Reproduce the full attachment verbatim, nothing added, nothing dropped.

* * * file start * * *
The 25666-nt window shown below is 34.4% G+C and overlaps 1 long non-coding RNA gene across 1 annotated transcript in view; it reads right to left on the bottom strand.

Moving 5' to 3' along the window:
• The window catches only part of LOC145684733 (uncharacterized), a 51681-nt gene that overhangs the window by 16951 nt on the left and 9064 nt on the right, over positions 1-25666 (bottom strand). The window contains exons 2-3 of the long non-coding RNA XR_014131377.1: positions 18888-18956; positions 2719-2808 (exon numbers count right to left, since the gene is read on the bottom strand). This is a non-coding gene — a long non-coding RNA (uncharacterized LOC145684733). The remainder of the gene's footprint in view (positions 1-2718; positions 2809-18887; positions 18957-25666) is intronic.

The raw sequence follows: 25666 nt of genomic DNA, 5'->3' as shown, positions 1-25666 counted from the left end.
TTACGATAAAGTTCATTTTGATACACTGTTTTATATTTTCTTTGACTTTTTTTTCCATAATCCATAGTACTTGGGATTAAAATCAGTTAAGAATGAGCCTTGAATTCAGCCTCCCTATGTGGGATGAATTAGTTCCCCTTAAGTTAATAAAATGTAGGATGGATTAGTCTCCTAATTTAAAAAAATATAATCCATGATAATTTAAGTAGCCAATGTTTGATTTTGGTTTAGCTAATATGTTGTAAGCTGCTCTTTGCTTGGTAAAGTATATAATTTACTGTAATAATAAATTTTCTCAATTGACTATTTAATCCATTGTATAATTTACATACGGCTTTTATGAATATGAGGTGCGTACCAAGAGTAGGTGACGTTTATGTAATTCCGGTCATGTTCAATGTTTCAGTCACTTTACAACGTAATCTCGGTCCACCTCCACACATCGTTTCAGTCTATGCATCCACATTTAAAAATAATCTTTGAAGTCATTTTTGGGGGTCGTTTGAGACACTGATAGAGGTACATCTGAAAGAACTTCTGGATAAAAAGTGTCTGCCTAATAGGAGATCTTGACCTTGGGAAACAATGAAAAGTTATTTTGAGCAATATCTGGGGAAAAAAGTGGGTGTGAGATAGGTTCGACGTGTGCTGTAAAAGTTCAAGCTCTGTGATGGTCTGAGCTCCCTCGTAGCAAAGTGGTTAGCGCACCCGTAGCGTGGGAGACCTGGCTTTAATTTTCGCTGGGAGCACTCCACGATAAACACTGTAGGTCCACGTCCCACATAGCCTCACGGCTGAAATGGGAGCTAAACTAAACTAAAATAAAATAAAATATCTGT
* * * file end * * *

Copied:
The 25666-nt window shown below is 34.4% G+C and overlaps 1 long non-coding RNA gene across 1 annotated transcript in view; it reads right to left on the bottom strand.

Moving 5' to 3' along the window:
• The window catches only part of LOC145684733 (uncharacterized), a 51681-nt gene that overhangs the window by 16951 nt on the left and 9064 nt on the right, over positions 1-25666 (bottom strand). The window contains exons 2-3 of the long non-coding RNA XR_014131377.1: positions 18888-18956; positions 2719-2808 (exon numbers count right to left, since the gene is read on the bottom strand). This is a non-coding gene — a long non-coding RNA (uncharacterized LOC145684733). The remainder of the gene's footprint in view (positions 1-2718; positions 2809-18887; positions 18957-25666) is intronic.

The raw sequence follows: 25666 nt of genomic DNA, 5'->3' as shown, positions 1-25666 counted from the left end.
TTACGATAAAGTTCATTTTGATACACTGTTTTATATTTTCTTTGACTTTTTTTTCCATAATCCATAGTACTTGGGATTAAAATCAGTTAAGAATGAGCCTTGAATTCAGCCTCCCTATGTGGGATGAATTAGTTCCCCTTAAGTTAATAAAATGTAGGATGGATTAGTCTCCTAATTTAAAAAAATATAATCCATGATAATTTAAGTAGCCAATGTTTGATTTTGGTTTAGCTAATATGTTGTAAGCTGCTCTTTGCTTGGTAAAGTATATAATTTACTGTAATAATAAATTTTCTCAATTGACTATTTAATCCATTGTATAATTTACATACGGCTTTTATGAATATGAGGTGCGTACCAAGAGTAGGTGACGTTTATGTAATTCCGGTCATGTTCAATGTTTCAGTCACTTTACAACGTAATCTCGGTCCACCTCCACACATCGTTTCAGTCTATGCATCCACATTTAAAAATAATCTTTGAAGTCATTTTTGGGGGTCGTTTGAGACACTGATAGAGGTACATCTGAAAGAACTTCTGGATAAAAAGTGTCTGCCTAATAGGAGATCTTGACCTTGGGAAACAATGAAAAGTTATTTTGAGCAATATCTGGGGAAAAAAGTGGGTGTGAGATAGGTTCGACGTGTGCTGTAAAAGTTCAAGCTCTGTGATGGTCTGAGCTCCCTCGTAGCAAAGTGGTTAGCGCACCCGTAGCGTGGGAGACCTGGCTTTAATTTTCGCTGGGAGCACTCCACGATAAACACTGTAGGTCCACGTCCCACATAGCCTCACGGCTGAAATGGGAGCTAAACTAAACTAAAATAAAATAAAATATCTGT